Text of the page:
Two Types of PeopleTGIF Today God Is First Volume 2, by Os Hillman03-18-2008
"O LORD, by your hand save me from such men, from men of this world whose reward is in this life" (Ps 17:14).
There are two types of people in the world. There are those whose activities are designed to generate a reward in this lifetime. And there are those who live to generate a reward when they meet our Lord in Heaven.
Not every Christian models the latter. How does one judge whether they are living for the future reward versus the earthly reward? There are several key indicators.
Future reward people tend to be givers. They make their time and resources available to be channeled for Kingdom purposes. They realize their sowing will ultimately be rewarded at the Judgment Seat of Christ where what they have done on earth will be judged and rewarded by God (2 Corinthians 5:10).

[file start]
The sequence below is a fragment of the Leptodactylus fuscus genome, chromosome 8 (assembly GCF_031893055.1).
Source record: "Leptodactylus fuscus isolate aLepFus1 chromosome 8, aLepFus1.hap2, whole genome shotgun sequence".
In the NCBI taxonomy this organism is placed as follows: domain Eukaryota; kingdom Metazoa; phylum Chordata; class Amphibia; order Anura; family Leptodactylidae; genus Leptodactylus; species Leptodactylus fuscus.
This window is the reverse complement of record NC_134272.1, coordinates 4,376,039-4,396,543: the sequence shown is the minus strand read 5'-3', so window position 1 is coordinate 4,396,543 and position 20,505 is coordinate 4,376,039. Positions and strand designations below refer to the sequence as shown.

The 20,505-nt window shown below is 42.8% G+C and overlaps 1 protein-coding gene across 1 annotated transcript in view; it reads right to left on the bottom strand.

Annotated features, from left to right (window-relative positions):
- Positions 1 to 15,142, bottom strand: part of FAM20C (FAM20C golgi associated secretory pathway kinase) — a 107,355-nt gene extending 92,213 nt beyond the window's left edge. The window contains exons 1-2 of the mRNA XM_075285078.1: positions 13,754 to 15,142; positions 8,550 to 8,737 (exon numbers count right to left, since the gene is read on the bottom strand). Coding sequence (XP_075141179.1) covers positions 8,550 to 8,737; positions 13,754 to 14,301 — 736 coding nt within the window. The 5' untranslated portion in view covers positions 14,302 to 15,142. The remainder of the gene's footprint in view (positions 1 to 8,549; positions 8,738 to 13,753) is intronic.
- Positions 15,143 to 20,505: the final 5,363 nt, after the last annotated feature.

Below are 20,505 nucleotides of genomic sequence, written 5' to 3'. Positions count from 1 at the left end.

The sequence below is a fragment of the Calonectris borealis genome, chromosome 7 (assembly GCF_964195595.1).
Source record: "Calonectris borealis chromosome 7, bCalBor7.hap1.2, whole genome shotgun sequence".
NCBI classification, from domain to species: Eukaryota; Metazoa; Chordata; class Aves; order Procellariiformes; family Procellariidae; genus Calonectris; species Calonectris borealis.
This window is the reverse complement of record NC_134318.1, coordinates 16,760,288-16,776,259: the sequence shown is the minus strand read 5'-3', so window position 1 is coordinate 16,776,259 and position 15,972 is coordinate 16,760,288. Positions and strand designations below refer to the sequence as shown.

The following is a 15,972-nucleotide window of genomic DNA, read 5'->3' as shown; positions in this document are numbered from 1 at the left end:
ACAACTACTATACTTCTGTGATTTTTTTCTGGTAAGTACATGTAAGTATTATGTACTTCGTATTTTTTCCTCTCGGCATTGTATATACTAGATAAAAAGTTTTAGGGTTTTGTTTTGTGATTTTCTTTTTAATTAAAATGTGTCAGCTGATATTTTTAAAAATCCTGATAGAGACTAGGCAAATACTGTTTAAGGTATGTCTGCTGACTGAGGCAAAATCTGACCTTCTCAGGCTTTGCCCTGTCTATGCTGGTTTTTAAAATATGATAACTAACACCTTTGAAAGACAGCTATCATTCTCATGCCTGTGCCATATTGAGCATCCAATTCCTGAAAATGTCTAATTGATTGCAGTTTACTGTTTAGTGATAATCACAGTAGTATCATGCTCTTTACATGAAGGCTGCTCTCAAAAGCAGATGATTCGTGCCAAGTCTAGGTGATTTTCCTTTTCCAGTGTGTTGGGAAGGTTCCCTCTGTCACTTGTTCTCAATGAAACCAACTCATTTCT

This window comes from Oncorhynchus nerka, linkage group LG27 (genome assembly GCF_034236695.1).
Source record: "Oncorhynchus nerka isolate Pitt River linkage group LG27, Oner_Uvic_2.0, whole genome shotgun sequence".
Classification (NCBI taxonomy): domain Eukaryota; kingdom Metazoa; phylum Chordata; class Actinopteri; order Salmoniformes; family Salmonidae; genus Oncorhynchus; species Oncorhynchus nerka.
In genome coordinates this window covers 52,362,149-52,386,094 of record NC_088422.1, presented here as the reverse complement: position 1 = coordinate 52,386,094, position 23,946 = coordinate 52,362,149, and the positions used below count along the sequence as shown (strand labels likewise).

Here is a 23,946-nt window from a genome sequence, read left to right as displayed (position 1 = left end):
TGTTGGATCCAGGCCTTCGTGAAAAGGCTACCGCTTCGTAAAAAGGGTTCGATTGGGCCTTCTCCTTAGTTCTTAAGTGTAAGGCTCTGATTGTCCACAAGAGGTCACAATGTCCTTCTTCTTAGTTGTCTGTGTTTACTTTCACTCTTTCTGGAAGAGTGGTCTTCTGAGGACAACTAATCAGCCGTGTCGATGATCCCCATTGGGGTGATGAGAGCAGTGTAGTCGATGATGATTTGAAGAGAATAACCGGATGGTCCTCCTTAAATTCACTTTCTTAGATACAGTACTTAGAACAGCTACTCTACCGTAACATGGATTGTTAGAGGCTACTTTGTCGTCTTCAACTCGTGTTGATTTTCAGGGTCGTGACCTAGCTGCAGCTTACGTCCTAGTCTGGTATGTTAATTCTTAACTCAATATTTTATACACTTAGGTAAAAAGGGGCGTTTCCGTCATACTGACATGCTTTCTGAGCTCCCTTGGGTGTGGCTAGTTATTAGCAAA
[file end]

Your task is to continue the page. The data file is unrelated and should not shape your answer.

Future reward people live a life based upon obedience-based decisions. They don't make decisions based on their perceived outcome. They realize a decision based on obedience alone may not result in an immediate outcome. Jesus was obedient to the cross, but the immediate outcome was His own death on the cross.
Future reward situations show up in daily life in a number of ways. Perhaps a person has wronged you and God calls you to forgive and even bless that person without expectation of their response. Perhaps God calls you to sow money into a ministry or another person's life without expectation of return from them. Perhaps you are called to serve another person without expectation of any earthly reward. The situations we might encounter are unlimited.
Are you living a life based on a future reward, or short term reward? Today, evaluate how you make decisions and how you allocate resources. This will reveal whether you are a future reward Christian.